Plans for a new Open Access Book Network take shape
Foundational planning is currently underway for the formation of an Open Access Book Network. Development of this network was the topic of a recent ELPUB 2019 Conference panel session led by Eelco Ferwerda from OAPEN, with the University of Cambridge’s Rupert Gatti, Pierre Mounier of OPERAS, Andrea Bertino of SUB Goettingen, and SPARC Europe Director Vanessa Proudman.
The original idea for the network was born in Autumn 2018 during an OA books event hosted by Knowledge Exchange in Brussels as a follow-up of the landscape study published earlier. Proudman initiated the concept to establish a sustainable knowledge network in Europe to accelerate the innovation of the OA book publishing industry, a network that is inclusive of all of Europe and that shares lessons learnt from all parts of the continent.
“We were imagining a European network that would serve the OA books community, providing a means to coordinate initiatives among countries and enabling innovation and more rapid progress with OA books,” said Proudman. “For instance, intelligence on issues such funder OA book policies, knowledge on OA book usage or business modefls and practices that don’t follow the BPC model. With such a network, we could more sustainably feed an OA book watch or OA policy watch that monitors developments in specific areas and provides recommendations for further development to the OA community and its funders.”
This initial ideation was followed by a December 2018 meeting in Amsterdam where the needs and goals of such a network were addressed. The purpose of this month’s ELPUB session was to float the concept with the broader OA book community – and to gauge their reaction.
The ELPUB Conference panel and audience dove into issues including potential challenges, who, specifically, the network would serve; approaches for launching such a network and funding.
Among the challenges discussed was the fact that numerous Open Science networks, including the Open Scholarly Publishers Association (OASPA), Association of University Presses (AUP), OPERAS, Research Data Alliance (RDA), or OpenAIRE, already exist; and the importance of not duplicating efforts was emphasised. The point was also raised that organisers could learn from these on how to manage this new OA Book Network.
Early stage initiators of the network are still grappling with the question of who, exactly, the network will serve. Organisations involved in academic book publishing — universities, libraries, funders and policy-maker — have been identified, along with commercial publishers, or representative associations, with pro-Open practices. And these are very different audiences: individuals vs organisations.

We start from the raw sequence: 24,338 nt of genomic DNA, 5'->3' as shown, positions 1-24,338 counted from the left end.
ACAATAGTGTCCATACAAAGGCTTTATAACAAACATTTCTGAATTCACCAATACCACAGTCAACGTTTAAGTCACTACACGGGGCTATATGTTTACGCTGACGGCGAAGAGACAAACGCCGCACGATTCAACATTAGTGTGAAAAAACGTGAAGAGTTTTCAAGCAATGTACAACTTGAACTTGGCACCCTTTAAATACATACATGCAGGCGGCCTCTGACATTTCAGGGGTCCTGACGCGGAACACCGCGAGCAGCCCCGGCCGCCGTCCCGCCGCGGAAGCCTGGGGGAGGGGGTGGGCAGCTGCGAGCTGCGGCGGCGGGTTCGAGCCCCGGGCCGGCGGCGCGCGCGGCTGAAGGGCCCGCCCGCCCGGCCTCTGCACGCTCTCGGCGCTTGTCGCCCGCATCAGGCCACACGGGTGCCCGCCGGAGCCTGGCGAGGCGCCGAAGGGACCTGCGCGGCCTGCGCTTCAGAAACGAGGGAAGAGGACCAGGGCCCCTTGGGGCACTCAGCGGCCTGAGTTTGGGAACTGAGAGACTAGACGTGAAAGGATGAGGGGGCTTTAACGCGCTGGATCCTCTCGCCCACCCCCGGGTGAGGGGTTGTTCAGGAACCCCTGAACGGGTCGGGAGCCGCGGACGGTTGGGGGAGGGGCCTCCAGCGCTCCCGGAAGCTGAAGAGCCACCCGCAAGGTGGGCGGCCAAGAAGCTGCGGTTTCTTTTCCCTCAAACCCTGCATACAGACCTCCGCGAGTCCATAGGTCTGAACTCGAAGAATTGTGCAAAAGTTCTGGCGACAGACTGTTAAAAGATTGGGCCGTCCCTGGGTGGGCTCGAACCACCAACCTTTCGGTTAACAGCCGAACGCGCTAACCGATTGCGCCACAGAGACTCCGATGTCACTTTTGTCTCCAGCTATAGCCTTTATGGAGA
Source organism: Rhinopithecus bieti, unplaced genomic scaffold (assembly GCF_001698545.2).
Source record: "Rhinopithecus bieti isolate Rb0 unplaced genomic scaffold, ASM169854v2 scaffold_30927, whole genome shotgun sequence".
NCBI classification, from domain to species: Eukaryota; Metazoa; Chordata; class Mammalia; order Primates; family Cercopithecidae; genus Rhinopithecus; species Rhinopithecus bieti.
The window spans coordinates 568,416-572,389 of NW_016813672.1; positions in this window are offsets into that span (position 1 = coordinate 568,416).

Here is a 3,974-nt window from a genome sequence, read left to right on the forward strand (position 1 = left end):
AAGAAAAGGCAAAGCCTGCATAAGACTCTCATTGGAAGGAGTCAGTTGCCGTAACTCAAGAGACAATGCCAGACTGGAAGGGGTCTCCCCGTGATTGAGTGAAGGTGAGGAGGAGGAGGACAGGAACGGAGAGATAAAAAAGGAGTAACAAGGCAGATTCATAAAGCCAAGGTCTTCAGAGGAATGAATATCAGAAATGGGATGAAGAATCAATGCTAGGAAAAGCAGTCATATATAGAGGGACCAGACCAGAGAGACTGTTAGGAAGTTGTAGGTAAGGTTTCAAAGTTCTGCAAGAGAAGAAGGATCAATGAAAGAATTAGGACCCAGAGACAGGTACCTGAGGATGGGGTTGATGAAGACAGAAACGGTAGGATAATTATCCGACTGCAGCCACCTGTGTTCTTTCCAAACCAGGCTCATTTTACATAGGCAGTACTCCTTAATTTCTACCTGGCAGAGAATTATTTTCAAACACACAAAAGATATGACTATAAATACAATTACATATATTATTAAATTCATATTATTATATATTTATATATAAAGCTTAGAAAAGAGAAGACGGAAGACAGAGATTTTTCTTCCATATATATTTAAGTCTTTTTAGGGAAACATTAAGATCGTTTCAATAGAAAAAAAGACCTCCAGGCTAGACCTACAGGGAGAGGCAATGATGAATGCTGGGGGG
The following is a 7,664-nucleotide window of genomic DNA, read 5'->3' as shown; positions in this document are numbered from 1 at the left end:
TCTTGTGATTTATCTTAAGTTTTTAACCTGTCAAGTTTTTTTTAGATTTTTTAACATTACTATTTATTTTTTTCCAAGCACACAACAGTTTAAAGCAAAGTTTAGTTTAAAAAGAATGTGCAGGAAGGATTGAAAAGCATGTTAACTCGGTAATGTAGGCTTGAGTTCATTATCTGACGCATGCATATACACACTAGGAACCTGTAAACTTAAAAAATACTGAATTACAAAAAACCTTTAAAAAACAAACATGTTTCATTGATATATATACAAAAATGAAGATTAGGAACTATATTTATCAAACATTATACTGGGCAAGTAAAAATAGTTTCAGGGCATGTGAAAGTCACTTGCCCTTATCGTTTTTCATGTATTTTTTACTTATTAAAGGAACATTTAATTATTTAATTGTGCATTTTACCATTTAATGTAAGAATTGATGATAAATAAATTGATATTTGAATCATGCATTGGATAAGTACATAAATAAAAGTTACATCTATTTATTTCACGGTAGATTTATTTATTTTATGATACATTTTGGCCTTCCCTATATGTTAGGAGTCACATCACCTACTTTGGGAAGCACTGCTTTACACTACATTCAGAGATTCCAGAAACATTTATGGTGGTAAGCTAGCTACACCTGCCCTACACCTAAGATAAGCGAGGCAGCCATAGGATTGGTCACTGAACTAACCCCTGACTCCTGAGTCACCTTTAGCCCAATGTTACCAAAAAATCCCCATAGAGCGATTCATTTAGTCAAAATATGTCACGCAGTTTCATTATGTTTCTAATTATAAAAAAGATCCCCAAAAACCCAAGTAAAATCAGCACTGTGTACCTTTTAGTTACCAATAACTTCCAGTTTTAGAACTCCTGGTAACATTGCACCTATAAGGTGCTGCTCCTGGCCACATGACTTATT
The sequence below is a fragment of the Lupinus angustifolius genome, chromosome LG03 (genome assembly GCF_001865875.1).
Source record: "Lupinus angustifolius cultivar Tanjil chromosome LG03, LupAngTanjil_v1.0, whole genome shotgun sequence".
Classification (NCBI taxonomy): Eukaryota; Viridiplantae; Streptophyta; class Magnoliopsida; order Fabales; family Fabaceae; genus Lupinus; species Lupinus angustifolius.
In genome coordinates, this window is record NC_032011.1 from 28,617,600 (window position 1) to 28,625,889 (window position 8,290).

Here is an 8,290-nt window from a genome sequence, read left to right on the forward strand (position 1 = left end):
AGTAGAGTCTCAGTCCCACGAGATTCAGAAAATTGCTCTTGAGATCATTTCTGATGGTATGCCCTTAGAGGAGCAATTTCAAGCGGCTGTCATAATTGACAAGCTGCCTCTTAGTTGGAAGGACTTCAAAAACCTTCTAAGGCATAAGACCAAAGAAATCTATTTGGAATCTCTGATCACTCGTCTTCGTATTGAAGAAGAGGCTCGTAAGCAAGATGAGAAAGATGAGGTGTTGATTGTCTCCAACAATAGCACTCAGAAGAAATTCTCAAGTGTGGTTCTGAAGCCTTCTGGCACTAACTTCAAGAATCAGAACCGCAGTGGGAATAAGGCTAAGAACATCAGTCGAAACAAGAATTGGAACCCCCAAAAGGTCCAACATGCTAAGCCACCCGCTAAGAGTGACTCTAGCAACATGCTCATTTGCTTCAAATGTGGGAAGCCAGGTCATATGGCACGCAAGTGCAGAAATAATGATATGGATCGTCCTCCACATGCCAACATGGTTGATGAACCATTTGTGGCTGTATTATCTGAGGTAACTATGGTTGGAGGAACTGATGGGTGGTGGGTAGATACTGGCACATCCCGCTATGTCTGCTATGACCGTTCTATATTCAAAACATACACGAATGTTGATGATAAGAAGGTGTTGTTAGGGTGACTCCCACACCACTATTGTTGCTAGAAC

Aside from the afore-mentioned goals, in terms of the mission of the European network, it could enable capacity building of OA books across all European countries while also helping influence policy-makers, and serve as a forum for sharing good practices as well as challenges. Also discussed: if the network should serve other new projects and initiatives, and individuals with new ideas, for new services, for instance, to test concepts in the OA book ecosystem.
There is also the issue of geographical scope to consider: is it advisable to limit scope to Europe for reasons of culture, funding, open science policies and practise, while at the same time remaining open to knowledge sharing from outside of Europe. Participants of the session from outside Europe also expressed their interest in such a network. One proposed path was to make the formulation of the network concept an international affair and later develop regional networks that are, in turn, networked, e.g. in Europe, Canada, Australia, US.
Multiple paths have been identified as potential means to establish the groundwork for the Network: using the EC’s Mutual Learning Exercise (MLE) methodology; conducting a landscape overview of the status of OA books across Europe to identify gaps and trends and then, pinpointing key topics; beginning with a lightweight coalition and first collectively developing principles and standards; or forming the network based on a common challenge, or multiple challenges faced by OA book publishers with Plan S and cOAlition S (at the same time with concerns in the audience that most books are not currently funded by cOAlition S).
As for funding a European network, it could be derived from the European Commission, for instance, through a CSA; or, it could be built into other EU projects. A network membership fee is yet another option, with more business models still to be explored since it is important to think about the financial sustainability of such a network right from the start said Proudman.
The audience at the ELPUB session was asked to share with the group their relevant projects which led to multiple new ideas being introduced for consideration in ongoing discussions around Network planning: the creation of a board within the network to facilitate matchmaking between experts / initiatives and policies, an OA book watch, how the network might help drive down the cost of OA books and facilitate alternative business models to BPCs, a policy development book watch; the creation of a test bed for new tools and services, and the development of a service that would collect book reviews to help gauge the resonance and quality of a book.
Continuing conversations are being led by Proudman, Mounier, Gatti and Ferwerda to explore how to take this forward. This feedback from the community will feed into considerations on planning a meeting to flesh more of the above out before establishing it.
In the meantime, the community members interested in joining the conversation online are invited to join our devoted Slack channel. Please email your interest in being added to firstname.lastname@example.org and we will gladly bring you into the conversation.